Can the non-custodial parent obtain custody of children if custodial parent is in jail for contempt of court? 9 Answers as of April 27, 2016

My ex-husband was awarded full custody of our two children by withholding court documents that were mailed to our once shared residence. I, the mother was homeless and failed to update the courts with my situation. (Ex-husband stayed in the home, I was forced out and left with nothing) I was unaware of the court hearings date, and ex-husband was awarded full custody with me only getting one Saturday a week with temporarily no overnights. He has since, denied my court ordered visitation day and is in contempt I believe. I have proof in emails that he is withholding visitation because of made up allegations that he can not prove because they are untrue. I have no criminal, abuse, or drug history. I would like shared custody of the children. If I file a motion for contempt against him, could I gain custody or partial custody at the very least? I am not homeless at the moment. I am in a stable, healthy environment for my children. If he is incarcerated, where will my children go? I do not want them placed in CPS. I want my kids. He initially awarded custody of three children. One of them being only my biological son, who two months after the divorce, committed suicide and was found by his two young siblings. No adult in sight. Terrible situation. I have since given birth to a little girl (not his), and she is dependent on me. He recently tried having me placed in contempt for failure to pay him child support. It was thrown out because I am unemployed, and modification has since taken place (due to the loss of my son), and the amount has lowered. I think this angered him, and when I told him that he was violating a court order by withholding court ordered visitation, he referred to me not paying child support. I need guidance. Please direct me. Thank you.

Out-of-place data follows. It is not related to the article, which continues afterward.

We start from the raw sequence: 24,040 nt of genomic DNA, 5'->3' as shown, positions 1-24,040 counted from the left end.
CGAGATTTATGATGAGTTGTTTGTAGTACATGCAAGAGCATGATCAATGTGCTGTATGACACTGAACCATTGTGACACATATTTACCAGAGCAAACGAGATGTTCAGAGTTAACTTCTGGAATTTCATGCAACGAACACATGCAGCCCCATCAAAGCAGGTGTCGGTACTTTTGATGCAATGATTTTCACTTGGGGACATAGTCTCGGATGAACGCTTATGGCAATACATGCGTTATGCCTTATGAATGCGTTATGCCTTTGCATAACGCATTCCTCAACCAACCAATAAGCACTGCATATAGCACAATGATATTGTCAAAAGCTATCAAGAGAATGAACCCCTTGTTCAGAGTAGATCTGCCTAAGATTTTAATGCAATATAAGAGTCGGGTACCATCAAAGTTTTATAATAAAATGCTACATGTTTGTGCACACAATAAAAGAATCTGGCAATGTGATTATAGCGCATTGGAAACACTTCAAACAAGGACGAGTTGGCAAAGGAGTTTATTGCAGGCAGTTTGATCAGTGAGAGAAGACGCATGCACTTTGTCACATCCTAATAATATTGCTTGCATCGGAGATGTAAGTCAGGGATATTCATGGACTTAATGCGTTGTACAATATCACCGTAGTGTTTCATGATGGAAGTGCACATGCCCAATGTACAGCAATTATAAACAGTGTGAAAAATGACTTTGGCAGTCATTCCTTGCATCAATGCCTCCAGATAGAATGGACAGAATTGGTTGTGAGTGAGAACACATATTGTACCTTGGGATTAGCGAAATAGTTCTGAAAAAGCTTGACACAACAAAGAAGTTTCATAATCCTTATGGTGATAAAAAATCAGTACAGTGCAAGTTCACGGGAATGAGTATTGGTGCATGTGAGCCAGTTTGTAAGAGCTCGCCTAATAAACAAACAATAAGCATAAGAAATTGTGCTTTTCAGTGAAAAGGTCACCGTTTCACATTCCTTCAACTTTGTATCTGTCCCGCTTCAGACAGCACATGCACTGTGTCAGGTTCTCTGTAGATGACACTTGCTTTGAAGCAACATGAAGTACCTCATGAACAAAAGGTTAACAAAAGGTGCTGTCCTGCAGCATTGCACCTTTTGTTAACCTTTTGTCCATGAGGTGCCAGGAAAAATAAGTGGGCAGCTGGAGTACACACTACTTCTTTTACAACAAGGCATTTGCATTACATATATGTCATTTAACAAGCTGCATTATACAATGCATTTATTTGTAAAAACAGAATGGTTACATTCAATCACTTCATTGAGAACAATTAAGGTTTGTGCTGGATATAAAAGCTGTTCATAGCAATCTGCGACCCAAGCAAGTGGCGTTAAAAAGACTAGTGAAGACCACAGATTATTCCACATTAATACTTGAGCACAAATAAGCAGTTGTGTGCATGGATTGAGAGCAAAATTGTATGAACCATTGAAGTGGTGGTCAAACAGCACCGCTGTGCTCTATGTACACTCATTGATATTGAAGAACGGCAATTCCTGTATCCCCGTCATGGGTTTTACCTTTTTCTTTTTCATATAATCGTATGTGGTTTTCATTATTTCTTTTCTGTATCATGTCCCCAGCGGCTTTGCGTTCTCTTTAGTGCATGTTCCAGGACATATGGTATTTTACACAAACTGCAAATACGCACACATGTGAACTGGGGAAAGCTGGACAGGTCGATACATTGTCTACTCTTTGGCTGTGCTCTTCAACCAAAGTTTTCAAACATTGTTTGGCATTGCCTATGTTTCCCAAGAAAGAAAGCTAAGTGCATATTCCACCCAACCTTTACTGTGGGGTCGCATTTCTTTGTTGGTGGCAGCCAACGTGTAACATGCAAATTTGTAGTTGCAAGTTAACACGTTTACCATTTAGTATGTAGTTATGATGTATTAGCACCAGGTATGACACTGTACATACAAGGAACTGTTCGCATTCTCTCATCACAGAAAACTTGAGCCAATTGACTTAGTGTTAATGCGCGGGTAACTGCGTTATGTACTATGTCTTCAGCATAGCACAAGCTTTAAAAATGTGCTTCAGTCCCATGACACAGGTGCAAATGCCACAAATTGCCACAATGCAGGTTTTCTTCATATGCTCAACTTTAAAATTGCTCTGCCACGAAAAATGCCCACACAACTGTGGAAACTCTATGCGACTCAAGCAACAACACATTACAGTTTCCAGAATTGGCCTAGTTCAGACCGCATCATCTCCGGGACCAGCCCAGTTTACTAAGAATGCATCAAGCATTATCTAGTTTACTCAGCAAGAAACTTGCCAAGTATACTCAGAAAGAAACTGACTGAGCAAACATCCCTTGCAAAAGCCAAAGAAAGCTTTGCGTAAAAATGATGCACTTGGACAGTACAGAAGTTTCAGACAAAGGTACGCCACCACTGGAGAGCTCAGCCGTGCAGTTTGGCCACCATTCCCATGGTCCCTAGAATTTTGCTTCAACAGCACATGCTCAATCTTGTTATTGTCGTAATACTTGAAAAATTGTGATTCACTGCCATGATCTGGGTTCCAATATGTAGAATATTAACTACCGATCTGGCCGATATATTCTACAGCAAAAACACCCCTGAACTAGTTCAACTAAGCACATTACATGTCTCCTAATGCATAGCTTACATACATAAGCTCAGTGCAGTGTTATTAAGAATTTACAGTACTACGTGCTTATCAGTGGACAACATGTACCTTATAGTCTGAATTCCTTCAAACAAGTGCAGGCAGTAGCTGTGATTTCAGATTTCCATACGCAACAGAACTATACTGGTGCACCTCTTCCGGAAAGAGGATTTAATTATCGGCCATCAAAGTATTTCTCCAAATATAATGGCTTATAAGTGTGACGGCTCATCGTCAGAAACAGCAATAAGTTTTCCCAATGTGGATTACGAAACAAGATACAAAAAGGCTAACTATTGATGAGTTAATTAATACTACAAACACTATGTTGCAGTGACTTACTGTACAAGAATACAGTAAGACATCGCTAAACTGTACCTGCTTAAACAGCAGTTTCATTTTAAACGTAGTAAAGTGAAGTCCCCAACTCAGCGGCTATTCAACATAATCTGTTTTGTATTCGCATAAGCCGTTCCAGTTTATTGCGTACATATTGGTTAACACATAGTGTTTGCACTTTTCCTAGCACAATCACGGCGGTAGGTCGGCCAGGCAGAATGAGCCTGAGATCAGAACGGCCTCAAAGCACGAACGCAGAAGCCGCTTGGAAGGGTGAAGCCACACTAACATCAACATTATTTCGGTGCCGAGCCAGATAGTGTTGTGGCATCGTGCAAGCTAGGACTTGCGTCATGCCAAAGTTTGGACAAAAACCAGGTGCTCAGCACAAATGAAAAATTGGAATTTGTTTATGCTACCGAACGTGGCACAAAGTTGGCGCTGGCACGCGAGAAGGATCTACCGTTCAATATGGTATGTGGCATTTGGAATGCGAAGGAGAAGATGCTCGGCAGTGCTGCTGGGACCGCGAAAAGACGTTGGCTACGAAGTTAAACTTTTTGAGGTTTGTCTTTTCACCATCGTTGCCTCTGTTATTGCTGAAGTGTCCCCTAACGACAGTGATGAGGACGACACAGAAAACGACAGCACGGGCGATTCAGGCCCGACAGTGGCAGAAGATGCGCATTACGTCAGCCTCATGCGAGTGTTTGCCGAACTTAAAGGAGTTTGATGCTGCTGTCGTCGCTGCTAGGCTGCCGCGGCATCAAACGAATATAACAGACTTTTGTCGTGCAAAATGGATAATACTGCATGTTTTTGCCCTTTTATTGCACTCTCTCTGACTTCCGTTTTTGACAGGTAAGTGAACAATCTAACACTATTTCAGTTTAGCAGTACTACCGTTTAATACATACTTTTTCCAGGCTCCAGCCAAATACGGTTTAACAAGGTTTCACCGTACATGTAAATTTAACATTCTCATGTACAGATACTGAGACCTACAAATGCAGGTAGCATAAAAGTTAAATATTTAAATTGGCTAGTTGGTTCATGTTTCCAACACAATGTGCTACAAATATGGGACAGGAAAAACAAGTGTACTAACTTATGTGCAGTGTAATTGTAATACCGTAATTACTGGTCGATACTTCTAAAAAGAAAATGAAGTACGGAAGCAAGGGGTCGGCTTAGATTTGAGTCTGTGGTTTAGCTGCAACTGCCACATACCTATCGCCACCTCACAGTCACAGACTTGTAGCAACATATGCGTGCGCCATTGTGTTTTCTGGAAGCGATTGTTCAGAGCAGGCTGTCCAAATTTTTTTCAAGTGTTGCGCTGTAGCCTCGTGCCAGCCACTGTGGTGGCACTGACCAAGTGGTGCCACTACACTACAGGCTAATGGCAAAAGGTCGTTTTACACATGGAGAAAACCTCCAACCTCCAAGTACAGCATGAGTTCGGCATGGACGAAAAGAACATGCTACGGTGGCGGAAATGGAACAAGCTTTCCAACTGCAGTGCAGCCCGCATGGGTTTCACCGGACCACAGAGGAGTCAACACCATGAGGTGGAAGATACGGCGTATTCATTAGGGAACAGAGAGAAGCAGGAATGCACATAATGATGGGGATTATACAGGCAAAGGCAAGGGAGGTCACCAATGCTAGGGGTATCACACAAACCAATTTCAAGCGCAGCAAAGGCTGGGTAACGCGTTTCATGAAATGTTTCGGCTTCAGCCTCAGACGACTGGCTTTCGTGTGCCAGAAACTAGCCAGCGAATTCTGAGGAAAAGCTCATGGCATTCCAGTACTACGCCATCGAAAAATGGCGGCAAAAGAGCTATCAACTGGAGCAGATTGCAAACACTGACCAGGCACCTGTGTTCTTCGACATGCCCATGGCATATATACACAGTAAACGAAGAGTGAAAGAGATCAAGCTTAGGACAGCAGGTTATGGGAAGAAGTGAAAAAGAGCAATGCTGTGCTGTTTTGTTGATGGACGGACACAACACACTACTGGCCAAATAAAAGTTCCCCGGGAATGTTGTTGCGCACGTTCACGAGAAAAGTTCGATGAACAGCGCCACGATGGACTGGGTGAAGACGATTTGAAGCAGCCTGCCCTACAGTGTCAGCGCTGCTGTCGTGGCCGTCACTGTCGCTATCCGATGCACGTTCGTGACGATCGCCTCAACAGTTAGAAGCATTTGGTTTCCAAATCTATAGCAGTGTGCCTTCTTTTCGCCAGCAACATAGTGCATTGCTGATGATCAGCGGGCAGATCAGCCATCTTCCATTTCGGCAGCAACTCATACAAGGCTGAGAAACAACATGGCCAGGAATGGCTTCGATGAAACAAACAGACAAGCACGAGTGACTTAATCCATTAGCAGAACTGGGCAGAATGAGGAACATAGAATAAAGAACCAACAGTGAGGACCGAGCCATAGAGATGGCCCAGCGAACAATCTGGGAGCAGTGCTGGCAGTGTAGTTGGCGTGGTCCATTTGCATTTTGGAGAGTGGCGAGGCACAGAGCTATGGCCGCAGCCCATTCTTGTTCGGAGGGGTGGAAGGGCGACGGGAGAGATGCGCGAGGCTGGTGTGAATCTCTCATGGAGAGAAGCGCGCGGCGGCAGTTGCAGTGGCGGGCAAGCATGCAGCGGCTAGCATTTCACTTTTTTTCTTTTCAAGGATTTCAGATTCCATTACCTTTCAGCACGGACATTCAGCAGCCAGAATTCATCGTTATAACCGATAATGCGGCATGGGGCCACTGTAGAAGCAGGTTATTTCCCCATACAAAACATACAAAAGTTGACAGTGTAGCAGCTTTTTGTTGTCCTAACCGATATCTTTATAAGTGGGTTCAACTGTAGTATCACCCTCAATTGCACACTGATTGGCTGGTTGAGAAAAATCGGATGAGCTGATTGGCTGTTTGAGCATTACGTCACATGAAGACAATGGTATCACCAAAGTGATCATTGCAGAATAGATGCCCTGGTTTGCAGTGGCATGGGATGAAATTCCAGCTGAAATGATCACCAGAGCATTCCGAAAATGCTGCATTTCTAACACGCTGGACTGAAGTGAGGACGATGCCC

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Law Office of Barton R. Resnicoff | Barton R. Resnicoff
There are so many things in what you relate, but there are a number of keys. A fit residential parent has an affirmative obligation to encourage a relationship with the other parent; failure to do so can be considered proof of unfitness. A request for contempt, if justified, in denying parenting time is, because of this obligation a form of proof of that position. So while you may get parenting time if he is incarcerated because of the contempt, you may get custody because the intent of his actions is to interfere with your relationship with the children. I also get the feeling that there is some form of domestic violence here as he attempts to control you and your life. If I represented you, I would petition for a change in custody and a violation petition for his interference with your parenting time, along with issues of false claims against you.
Answer Applies to: New York
Replied: 4/27/2016
Richard B. Jacobson & Associates, LLC | Richard B. Jacobson
First things first. I am deeply sorry to hear of your son's suicide. I hope you never have such grief again. You definitely need a skilled family law attorney. If you can prove that you did not receive notice of motions or hearings, for example, your lawyer could move to reopen matters and very possibly include a contempt charge among other motions to straighten things out. But this is not something that a lay person can do for herself. In every major city there are law firms, public and private, which provide legal services at reduced prices for people who cannot afford the usual legal fees. There are also a good many lawyers who believe it or not have a heart, and will offer some kind of payment plan.